There are a variety of reasons to move domain, maybe you’re rebranding, merging or looking to move TLD. Either way, once you’ve decided that you’re going to move, there are some things to be wary of to ensure you’re not going to cause any long-term SEO damage.
Can you move domain without losing SEO?
In short, yes of course you can change your domain without losing ranking in the SERPs. It takes time to pre-plan and strategise, but it’s worth doing for a seamless crossover. Before you start thinking about moving domains, you need to understand what makes that domain rank, we’ll briefly discuss some of the ranking factors of domains and how we can transfer those over to the new domain.
While there’s no definitive answer as to how Google handles 301’s in terms of “Link Juice”, from our experience, the more relevant the 301, the more juice is passed. When we redirect to a new domain and each redirect is done responsibly, then the majority, if not all of the link juice should be passed.
I can’t stress how important speed is when we talk about SEO. With that in mind, when you move domain you need to make sure that the speed of the new site is as fast if not faster to ensure you maintain ranking positions in the SERPs.
How to change domains without losing traffic
Once you’ve gone through the new domain registration and you’re ready move, it’s time to put a plan in place.
Timing is everything! We built out a site for a client that had some fantastic organic search terms. After putting the correct redirects in place and launching the site, they asked us to move domain. It was really important that we didn’t move on this straight away, we had just launched a new site with a brand new sitemap and bunch of 301 redirects. It was decided to keep the current domain for a minimum of 6 months before moving the domain over.
As with everything in marketing, a well thought-out plan with fail-safes is essential to ensure disruptions to business is minimal. Every domain move is different and as such, a unique strategy should be designed before moving. You should think about long term and short term goals and create a strategy based around those.
You don’t want to keep the new domain live for too long before migrating the old domain over. Before you transfer it over, it could technically be classed as duplicate content. Register the old and new domain with Google Webmaster Tools (and Bing Webmaster Tools too). Redirect the old domain to the new domain (using the pre-planned 301s). You’ll need to re-submit the old domains sitemap with Google and Bing, this will make the search engines crawl the site and see the 301s.
After all redirects are in place and the visitors will only be able to see the new domain, you’ll need to submit your “Change of Address” to Google and Bing. This lets the search engines know that you’ve moved permanently and to treat the new domain as if it’s the old one.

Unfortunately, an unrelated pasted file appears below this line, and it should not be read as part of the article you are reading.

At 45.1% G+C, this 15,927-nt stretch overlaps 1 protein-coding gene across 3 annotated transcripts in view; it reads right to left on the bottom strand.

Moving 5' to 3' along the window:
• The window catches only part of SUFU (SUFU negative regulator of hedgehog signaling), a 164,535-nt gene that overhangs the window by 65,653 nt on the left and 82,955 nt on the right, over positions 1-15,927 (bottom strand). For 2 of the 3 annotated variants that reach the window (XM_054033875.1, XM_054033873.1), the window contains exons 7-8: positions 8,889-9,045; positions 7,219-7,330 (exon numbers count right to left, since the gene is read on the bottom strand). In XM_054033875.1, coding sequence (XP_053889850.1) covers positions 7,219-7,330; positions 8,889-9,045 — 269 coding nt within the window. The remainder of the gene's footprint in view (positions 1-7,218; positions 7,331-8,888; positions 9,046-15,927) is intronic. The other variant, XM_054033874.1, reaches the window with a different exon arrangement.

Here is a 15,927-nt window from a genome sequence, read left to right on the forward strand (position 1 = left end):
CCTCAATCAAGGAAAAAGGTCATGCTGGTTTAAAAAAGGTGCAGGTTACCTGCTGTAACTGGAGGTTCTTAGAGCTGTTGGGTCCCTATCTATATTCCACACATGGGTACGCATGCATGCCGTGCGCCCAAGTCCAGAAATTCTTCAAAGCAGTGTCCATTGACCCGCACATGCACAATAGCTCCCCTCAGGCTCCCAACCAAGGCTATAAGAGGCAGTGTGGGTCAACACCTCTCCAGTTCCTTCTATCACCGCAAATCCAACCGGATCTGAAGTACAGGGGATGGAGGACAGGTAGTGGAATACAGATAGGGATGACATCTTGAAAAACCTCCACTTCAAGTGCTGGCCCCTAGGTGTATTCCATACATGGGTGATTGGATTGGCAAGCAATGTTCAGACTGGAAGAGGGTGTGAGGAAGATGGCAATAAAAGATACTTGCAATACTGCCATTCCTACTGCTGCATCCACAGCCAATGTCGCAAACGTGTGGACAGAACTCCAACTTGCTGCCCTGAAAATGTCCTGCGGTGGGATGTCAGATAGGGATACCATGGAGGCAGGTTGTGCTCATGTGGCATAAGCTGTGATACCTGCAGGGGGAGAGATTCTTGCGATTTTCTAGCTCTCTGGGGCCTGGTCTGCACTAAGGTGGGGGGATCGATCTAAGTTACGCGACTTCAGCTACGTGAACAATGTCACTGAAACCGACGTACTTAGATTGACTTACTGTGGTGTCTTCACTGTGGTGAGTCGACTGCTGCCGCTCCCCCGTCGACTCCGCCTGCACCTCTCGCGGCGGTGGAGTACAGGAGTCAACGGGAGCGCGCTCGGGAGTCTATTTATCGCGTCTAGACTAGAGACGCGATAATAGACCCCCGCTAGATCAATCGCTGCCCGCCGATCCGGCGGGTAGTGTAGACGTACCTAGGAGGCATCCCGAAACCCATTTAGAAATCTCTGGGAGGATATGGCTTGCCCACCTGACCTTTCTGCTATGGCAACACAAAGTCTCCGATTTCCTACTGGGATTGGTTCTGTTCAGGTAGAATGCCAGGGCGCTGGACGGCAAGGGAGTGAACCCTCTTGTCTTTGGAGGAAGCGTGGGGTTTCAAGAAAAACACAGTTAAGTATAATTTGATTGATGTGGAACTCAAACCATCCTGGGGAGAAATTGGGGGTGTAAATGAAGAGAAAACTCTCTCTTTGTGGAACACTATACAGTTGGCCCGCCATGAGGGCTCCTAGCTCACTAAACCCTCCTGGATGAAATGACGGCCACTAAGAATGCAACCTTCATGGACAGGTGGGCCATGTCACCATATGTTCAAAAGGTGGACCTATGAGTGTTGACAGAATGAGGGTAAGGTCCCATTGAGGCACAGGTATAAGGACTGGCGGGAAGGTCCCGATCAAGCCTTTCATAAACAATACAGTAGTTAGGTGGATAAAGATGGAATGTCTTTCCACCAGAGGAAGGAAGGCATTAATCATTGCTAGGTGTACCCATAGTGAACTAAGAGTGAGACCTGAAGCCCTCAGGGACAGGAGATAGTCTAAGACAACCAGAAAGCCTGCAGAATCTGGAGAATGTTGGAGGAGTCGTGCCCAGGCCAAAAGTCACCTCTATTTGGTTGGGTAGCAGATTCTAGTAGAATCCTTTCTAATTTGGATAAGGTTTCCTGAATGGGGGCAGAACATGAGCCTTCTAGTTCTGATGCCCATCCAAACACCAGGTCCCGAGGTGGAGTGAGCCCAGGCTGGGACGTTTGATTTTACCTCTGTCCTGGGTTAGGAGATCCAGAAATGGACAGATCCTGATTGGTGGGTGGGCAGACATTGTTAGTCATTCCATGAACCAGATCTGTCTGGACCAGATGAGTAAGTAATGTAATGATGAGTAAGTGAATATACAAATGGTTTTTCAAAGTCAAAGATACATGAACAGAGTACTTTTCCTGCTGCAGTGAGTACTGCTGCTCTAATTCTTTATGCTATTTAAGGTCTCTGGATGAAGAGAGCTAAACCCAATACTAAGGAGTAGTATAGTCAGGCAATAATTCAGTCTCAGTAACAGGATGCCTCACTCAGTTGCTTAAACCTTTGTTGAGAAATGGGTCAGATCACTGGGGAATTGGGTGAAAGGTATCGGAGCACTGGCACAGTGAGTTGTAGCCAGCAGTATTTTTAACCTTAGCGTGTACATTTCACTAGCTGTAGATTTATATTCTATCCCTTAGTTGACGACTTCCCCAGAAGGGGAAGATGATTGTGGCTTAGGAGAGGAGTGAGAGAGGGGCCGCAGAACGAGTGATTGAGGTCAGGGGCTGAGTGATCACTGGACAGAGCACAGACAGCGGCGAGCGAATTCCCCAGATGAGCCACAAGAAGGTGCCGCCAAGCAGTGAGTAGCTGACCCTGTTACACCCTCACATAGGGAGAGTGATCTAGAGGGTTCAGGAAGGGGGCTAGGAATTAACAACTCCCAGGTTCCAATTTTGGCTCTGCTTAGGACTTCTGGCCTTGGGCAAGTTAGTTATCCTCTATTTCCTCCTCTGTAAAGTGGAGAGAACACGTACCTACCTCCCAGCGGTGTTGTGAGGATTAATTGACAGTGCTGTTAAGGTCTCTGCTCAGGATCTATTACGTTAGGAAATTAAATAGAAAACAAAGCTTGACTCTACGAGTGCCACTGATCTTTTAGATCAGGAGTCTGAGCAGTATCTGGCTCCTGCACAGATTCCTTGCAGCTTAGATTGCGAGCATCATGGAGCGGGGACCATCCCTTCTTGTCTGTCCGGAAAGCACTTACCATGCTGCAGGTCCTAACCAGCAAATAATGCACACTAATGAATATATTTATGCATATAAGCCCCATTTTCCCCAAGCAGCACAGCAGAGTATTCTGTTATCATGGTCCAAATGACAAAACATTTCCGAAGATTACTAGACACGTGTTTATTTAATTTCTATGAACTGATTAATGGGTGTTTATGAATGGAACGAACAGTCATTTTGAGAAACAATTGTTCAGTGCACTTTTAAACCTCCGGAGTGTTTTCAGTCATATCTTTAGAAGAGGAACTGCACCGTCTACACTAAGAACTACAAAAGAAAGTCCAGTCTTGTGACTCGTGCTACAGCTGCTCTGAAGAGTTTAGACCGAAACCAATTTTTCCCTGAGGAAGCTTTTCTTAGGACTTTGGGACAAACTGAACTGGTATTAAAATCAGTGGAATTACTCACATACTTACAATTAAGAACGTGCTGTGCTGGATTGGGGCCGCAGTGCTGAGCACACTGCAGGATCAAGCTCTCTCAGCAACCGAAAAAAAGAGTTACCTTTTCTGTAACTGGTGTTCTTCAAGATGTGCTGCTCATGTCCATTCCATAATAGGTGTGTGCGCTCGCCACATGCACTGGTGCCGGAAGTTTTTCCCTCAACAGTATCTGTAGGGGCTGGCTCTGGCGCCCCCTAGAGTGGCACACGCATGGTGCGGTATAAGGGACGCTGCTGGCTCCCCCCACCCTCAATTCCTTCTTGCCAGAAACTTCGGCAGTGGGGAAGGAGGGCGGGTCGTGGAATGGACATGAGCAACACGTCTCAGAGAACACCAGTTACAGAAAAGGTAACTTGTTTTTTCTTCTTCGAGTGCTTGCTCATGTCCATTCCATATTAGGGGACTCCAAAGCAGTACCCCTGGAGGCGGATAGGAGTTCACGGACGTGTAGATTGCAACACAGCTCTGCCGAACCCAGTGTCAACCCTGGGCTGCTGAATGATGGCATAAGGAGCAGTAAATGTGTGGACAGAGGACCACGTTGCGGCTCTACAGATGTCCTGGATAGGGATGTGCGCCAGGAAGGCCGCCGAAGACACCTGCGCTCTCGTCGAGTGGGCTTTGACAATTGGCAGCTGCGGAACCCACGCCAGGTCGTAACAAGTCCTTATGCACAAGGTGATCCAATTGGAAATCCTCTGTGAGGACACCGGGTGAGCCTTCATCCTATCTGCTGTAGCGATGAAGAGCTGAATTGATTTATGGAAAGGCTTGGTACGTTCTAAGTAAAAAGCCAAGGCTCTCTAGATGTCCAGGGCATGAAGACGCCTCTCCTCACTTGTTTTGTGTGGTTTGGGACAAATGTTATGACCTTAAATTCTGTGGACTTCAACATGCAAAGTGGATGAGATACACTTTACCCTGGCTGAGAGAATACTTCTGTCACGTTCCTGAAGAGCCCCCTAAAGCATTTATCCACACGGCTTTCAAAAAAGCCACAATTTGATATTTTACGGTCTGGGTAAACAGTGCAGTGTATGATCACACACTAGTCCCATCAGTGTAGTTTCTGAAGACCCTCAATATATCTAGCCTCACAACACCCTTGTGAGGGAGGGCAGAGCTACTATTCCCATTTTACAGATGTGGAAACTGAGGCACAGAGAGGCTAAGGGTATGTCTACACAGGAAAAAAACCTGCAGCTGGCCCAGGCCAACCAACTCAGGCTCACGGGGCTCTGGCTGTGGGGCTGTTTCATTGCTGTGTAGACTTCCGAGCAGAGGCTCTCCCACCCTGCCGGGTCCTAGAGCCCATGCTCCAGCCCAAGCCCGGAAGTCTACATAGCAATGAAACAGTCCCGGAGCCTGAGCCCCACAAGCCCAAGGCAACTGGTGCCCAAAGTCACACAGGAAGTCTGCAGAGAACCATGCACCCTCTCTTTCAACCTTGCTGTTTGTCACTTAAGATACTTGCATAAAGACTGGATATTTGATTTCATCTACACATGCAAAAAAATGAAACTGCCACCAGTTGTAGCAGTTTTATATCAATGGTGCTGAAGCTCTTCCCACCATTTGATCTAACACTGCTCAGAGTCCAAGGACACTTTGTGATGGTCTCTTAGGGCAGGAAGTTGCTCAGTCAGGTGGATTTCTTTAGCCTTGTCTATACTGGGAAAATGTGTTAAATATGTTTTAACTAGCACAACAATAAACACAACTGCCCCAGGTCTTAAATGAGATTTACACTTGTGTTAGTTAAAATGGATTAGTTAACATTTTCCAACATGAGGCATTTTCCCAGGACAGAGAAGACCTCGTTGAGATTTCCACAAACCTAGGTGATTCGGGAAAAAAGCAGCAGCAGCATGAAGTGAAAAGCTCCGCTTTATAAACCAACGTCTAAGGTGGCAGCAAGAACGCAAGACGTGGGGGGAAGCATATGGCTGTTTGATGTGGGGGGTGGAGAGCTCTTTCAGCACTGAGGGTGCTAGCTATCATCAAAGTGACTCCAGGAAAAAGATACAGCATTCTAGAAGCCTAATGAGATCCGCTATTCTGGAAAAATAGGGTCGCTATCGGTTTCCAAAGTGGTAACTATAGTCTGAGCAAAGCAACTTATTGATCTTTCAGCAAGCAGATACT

We use software like SEMRush to monitor both old and new domains to make sure that everything is working correctly and traffic and visibility is crossing over. It’s also important to pay attention to the Google Webmaster Tools and Bing Webmaster Tools and fix any errors that may appear in there. If you follow all these steps you should see a cross-over in traffic and visibility within the SERPs with minimal disruption.
Real World Example
We recently carried out a full domain transfer for a site that was ranking extremely well for a competitive keyword set. This was part of a re-branding exercise and was complicated further by acquiring 3 other domains to merge together. We put together a well-thought out plan and broke the transfer into 3 phases.
Phase 1 – Merge Acquired Domains
The 3 other domains that were acquired didn’t have a massive amount of ranking power, but they had “local niche” ranking power. We created subdirectories for each location on the original domain, and redirected appropriately. This allowed the main domain to ranking locally in each niche and gave the main domain a small boost in authority.
Phase 2 – Domain Migration
We waited another 6 months to make sure that the 301s of the merged domains had settled in. We followed the steps outlined above and migrated the domain, submitted our changes to Google and tested, tested, tested.
Phase 3 – Domain Monitoring
After every big move, we monitor all the domains thoroughly (including the merged acquired domains). We’re on the look out for pages that are not ranking, pages that are ranking but 404 and any anomalies that shouldn’t be happening. On this occasion, there were no errors to fix and it created a very symmetrical graph (if you’re graph-nerd, like me, this will make you happy!).
Done well, with a well thought-out plan, there is no reason why you can’t move domains without losing traffic. In the real world example above, we actually saw an uptick in average position and visibility across all their targeted keywords. The that Google has handled this domain migration ensured that there was no traffic loss, it was either showing the old domain and redirecting you or showing the new domain. If you’re looking at one of the new TLD’s and you’re worried about moving over, or you’ve acquired a competitor and want to amalgamate both domains, then get in touch.
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